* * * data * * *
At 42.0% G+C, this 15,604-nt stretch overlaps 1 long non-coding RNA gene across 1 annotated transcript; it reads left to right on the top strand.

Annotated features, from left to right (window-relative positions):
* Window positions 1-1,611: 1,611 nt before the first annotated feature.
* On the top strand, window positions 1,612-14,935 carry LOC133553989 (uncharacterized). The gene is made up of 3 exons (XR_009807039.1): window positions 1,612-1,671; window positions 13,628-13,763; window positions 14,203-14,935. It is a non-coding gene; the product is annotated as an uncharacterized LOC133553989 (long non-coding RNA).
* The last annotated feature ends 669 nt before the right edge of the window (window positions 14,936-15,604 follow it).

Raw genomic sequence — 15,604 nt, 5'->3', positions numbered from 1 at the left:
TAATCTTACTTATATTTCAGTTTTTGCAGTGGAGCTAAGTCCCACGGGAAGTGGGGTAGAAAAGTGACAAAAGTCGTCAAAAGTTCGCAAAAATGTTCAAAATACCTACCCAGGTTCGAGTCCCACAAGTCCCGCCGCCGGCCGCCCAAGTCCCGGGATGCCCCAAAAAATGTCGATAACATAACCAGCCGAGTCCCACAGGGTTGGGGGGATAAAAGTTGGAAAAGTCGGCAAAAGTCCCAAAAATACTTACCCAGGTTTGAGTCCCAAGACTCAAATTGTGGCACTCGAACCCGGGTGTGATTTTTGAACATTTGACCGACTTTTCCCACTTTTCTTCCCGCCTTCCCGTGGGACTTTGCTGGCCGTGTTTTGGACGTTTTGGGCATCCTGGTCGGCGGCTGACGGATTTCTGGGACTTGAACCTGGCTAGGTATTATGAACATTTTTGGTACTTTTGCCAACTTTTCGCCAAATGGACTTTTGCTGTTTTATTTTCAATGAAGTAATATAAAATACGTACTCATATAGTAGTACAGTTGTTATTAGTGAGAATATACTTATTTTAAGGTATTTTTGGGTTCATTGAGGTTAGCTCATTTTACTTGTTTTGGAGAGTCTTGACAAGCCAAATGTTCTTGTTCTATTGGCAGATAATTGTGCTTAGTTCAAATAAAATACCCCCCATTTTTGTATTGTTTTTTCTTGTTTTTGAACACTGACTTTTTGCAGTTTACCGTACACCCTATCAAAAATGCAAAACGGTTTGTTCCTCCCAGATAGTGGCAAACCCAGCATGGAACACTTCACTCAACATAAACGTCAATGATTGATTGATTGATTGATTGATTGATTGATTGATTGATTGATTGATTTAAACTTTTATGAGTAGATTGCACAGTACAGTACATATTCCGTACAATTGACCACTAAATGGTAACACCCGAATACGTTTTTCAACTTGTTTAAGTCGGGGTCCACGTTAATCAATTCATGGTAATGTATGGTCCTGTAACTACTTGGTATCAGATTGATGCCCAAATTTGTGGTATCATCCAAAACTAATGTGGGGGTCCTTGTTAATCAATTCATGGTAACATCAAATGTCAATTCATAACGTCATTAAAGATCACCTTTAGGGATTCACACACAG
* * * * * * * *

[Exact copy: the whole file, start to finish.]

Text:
At 42.0% G+C, this 15,604-nt stretch overlaps 1 long non-coding RNA gene across 1 annotated transcript; it reads left to right on the top strand.

Annotated features, from left to right (window-relative positions):
* Window positions 1-1,611: 1,611 nt before the first annotated feature.
* On the top strand, window positions 1,612-14,935 carry LOC133553989 (uncharacterized). The gene is made up of 3 exons (XR_009807039.1): window positions 1,612-1,671; window positions 13,628-13,763; window positions 14,203-14,935. It is a non-coding gene; the product is annotated as an uncharacterized LOC133553989 (long non-coding RNA).
* The last annotated feature ends 669 nt before the right edge of the window (window positions 14,936-15,604 follow it).

Raw genomic sequence — 15,604 nt, 5'->3', positions numbered from 1 at the left:
TAATCTTACTTATATTTCAGTTTTTGCAGTGGAGCTAAGTCCCACGGGAAGTGGGGTAGAAAAGTGACAAAAGTCGTCAAAAGTTCGCAAAAATGTTCAAAATACCTACCCAGGTTCGAGTCCCACAAGTCCCGCCGCCGGCCGCCCAAGTCCCGGGATGCCCCAAAAAATGTCGATAACATAACCAGCCGAGTCCCACAGGGTTGGGGGGATAAAAGTTGGAAAAGTCGGCAAAAGTCCCAAAAATACTTACCCAGGTTTGAGTCCCAAGACTCAAATTGTGGCACTCGAACCCGGGTGTGATTTTTGAACATTTGACCGACTTTTCCCACTTTTCTTCCCGCCTTCCCGTGGGACTTTGCTGGCCGTGTTTTGGACGTTTTGGGCATCCTGGTCGGCGGCTGACGGATTTCTGGGACTTGAACCTGGCTAGGTATTATGAACATTTTTGGTACTTTTGCCAACTTTTCGCCAAATGGACTTTTGCTGTTTTATTTTCAATGAAGTAATATAAAATACGTACTCATATAGTAGTACAGTTGTTATTAGTGAGAATATACTTATTTTAAGGTATTTTTGGGTTCATTGAGGTTAGCTCATTTTACTTGTTTTGGAGAGTCTTGACAAGCCAAATGTTCTTGTTCTATTGGCAGATAATTGTGCTTAGTTCAAATAAAATACCCCCCATTTTTGTATTGTTTTTTCTTGTTTTTGAACACTGACTTTTTGCAGTTTACCGTACACCCTATCAAAAATGCAAAACGGTTTGTTCCTCCCAGATAGTGGCAAACCCAGCATGGAACACTTCACTCAACATAAACGTCAATGATTGATTGATTGATTGATTGATTGATTGATTGATTGATTGATTGATTTAAACTTTTATGAGTAGATTGCACAGTACAGTACATATTCCGTACAATTGACCACTAAATGGTAACACCCGAATACGTTTTTCAACTTGTTTAAGTCGGGGTCCACGTTAATCAATTCATGGTAATGTATGGTCCTGTAACTACTTGGTATCAGATTGATGCCCAAATTTGTGGTATCATCCAAAACTAATGTGGGGGTCCTTGTTAATCAATTCATGGTAACATCAAATGTCAATTCATAACGTCATTAAAGATCACCTTTAGGGATTCACACACAG